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New London can't find land to sell

By Kathleen Edgecomb

Publication: The Day

Published May 14. 2012 4:00AM   Updated May 14. 2012 6:56PM
Few city-owned parcels are attractive options to ease budget crunch

New London - The city owns 121 properties within its borders, from the sprawling 50-acre Ocean Beach Park to a narrow strip of vacant land practically under the Gold Star Memorial Bridge.

It has hundreds of acres of parks, parking lots, schools, municipal buildings and wetlands.

With inventory like that, which has combined assessments in excess of $170 million, the mayor's office was hoping there might be a few parcels that could be sold off to help raise revenues for the cash-strapped city.

But after reviewing each piece of land, the city's chief administrative officer has concluded the city is not as land-rich as first believed.

"I thought we had some viable options,'' Jane Glover said during an interview last week at her office in City Hall. "Now we can see we don't have any options."

Glover, with assistance from Economic Development Coordinator Ned Hammond, developed a list of all city-owned properties, reviewed each property and its current use or potential use.

Hammond's list included size, assessment and a description of potential use. He came to the same conclusion as Glover.

"There's just not a lot there,'' he said.

Glover, who was hired in December by Mayor Daryl Justin Finizio, said she had heard from various people that the city had land it could get rid of and put on the tax rolls.

"But when it was all laid out in front of me, it wasn't much,'' she said.

In January, Finizio called for a closed-door meeting with the City Council to talk about "potential purchase and sale of real estate by the City of New London.'' But the meeting never took place after some councilors questioned the legality of having such a discussion in private.

Zak Leavy, the mayor's executive assistant, said Friday, the January meeting was called to discuss general land assets, which the administration believed was a proper topic for executive session.

That same day, Finizio revealed that there was a budget crisis that could top $12 million over three years. All options were on the table to raise money, including selling off property, he said at the time.

There are 17 properties that have been considered for sale over the years, including Riverside Park, a 16,400-square-foot lot behind Union Station, the Water Street Parking Garage, and the Martin Center. But Hammond said the city now has identified specific uses for all the properties once thought of as expendable.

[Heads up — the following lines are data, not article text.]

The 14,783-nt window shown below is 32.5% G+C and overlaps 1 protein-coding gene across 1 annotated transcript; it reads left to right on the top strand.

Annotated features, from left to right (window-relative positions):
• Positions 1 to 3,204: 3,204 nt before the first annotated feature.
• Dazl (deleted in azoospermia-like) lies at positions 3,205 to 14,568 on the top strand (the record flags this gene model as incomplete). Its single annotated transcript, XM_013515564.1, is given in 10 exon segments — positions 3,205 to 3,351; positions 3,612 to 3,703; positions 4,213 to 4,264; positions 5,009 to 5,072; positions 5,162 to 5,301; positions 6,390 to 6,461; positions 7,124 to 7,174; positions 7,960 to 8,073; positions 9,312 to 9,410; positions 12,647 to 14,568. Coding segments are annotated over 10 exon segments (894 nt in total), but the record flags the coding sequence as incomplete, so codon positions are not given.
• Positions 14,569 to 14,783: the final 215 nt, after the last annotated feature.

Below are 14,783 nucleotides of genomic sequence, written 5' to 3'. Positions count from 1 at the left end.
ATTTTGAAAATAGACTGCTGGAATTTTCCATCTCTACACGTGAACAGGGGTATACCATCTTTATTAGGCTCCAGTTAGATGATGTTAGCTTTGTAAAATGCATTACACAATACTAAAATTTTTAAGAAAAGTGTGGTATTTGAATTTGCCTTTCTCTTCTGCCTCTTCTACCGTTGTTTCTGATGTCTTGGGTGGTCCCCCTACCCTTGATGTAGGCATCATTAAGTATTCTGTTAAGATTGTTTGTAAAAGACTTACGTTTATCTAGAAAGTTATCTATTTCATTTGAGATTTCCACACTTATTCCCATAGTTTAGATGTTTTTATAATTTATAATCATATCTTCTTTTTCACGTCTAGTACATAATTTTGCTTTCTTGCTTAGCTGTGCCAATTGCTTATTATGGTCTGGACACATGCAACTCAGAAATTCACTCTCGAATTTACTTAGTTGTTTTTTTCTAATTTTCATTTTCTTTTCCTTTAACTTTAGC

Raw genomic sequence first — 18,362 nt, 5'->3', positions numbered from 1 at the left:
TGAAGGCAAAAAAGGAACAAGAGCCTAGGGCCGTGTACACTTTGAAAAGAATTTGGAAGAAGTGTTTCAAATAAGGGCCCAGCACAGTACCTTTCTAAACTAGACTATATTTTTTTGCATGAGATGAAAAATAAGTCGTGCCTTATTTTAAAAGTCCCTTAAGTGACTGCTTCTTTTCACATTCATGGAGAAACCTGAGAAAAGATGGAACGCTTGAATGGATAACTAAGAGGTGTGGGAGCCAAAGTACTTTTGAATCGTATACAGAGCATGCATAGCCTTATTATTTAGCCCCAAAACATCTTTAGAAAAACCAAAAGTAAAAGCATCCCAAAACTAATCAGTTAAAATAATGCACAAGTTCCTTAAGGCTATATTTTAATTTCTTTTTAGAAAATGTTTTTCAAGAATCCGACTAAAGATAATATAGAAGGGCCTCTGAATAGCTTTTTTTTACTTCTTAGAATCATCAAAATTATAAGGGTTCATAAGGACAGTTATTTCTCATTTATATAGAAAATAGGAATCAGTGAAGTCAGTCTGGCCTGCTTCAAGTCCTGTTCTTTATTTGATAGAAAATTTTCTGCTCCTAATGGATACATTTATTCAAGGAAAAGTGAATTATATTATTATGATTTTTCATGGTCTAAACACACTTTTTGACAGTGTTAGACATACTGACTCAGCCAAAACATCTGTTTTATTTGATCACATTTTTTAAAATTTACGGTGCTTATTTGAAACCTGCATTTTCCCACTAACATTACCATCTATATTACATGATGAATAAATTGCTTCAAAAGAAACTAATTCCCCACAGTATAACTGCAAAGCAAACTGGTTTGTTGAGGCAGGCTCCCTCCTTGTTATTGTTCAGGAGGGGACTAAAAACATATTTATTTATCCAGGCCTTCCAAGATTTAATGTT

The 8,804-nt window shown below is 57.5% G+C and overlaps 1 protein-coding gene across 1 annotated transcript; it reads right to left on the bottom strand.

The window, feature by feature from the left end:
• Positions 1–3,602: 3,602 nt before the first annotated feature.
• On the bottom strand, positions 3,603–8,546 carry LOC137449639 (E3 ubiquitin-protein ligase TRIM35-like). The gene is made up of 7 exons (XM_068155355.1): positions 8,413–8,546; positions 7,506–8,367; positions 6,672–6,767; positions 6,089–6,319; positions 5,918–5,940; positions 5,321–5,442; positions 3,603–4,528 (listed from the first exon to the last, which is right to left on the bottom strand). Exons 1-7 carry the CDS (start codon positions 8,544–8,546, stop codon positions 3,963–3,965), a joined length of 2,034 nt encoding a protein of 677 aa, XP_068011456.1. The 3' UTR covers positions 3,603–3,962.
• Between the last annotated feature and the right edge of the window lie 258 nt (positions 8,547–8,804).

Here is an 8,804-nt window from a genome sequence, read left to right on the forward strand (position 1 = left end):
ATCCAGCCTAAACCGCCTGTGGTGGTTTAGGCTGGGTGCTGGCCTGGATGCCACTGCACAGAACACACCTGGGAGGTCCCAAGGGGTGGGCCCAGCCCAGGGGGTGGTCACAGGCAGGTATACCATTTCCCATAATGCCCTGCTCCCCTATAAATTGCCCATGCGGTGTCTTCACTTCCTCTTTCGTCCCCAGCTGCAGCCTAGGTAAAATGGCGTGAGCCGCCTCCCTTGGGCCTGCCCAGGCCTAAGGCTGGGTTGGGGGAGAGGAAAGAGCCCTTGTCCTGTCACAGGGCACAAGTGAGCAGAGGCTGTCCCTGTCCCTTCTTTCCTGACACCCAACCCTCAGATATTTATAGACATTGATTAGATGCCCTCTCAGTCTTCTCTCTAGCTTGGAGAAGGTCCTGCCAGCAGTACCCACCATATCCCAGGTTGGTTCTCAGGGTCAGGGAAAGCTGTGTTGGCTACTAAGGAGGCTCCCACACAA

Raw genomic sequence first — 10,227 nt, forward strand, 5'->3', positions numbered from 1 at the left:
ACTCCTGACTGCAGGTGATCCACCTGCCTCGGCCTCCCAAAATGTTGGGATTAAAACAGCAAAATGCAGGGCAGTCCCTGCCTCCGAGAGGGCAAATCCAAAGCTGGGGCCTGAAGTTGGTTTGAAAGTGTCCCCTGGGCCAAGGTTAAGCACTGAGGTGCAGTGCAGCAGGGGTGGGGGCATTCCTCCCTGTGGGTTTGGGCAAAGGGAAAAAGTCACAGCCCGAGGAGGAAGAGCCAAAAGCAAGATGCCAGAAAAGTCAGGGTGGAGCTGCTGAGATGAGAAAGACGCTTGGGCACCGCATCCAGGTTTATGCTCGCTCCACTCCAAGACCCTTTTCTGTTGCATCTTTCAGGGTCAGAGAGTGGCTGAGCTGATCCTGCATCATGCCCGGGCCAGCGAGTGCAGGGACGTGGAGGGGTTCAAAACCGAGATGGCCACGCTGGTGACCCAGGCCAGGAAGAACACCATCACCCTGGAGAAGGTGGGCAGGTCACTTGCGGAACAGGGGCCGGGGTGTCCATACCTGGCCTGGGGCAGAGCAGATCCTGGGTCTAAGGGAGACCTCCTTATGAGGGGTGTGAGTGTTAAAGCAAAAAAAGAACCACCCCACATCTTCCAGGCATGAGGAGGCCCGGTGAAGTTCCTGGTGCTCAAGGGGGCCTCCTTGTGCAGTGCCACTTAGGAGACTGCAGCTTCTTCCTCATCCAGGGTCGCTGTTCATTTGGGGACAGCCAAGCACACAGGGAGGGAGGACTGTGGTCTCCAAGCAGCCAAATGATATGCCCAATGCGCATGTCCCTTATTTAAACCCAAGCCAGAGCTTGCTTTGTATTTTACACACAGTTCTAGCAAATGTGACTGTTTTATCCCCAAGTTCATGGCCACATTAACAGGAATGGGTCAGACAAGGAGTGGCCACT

And the Coast Guard is no longer interested in Riverside Park, Glover said.

"Riverside is off the table, for now,'' she said.

At a budget hearing last week, former City Councilor Bill Cornish offered the city nearly $2 million for the Water Street Parking Garage and an adjacent lot. But Glover said the city is not interested.

The garage is needed to encourage downtown growth, she said, and the city can control the costs of parking for residents and businesses.

Hammond identified two properties that the city has no use for - a 0.16-acre sliver of land on Terrace Avenue and a 0.8-acre lot on State Pier Road. Abutting property owners to the Terrace Avenue parcel, which is assessed at $37,450, are not interested in buying it, Hammond said. The State Pier Road property, assessed at $210,280, is narrow and may not fit a structure, making it unmarketable, he said.

One property that was mentioned as possibly expendable is the police substation on Truman Street, assessed at $267,050.

It turns out the police department uses the space for driving simulators for police training, repair and storage space for bicycles and restrooms for officers in the field.

"With us having outgrown our Head Quarters, we can't afford to not have 40 Truman Street,'' Chief Margaret Ackley said in an email to Hammond.

One possible sale, still a few years away, is Harbor School on Montauk Avenue. The more than 100-year-old brick building is expected to go on the market in the fall of 2013, Glover said. Students will have moved to the city's three new magnet schools, one of which is still under construction, and Harbor will close. It is assessed at $2.7 million.

"We're open to what developers want and what the neighbors want,'' said Glover, who added the city has already started discussions with some of the residents near the school.

The city owns seven schools, nine parking lots, 11 municipal buildings and 17 parks, including Ocean Beach, Greens Harbor Beach, Riverside Park, Calkins Park, Waterfront Park, Veterans Field and Toby May Park.

It also has about 30 smaller pieces that make up traffic islands, greens in the middle of some streets, rights-of-way and sewer pump stations.

There is other vacant land in the city, which when developed will start generating taxes, but there are restrictions as to what can be built because they are part of redevelopment projects.

The properties include the Fort Trumbull Municipal Development area, a 3-acre parcel at the corner of Bank and Howard streets and 1.1-acre parcel on Winthrop Street.

k.edgecomb@theday.com

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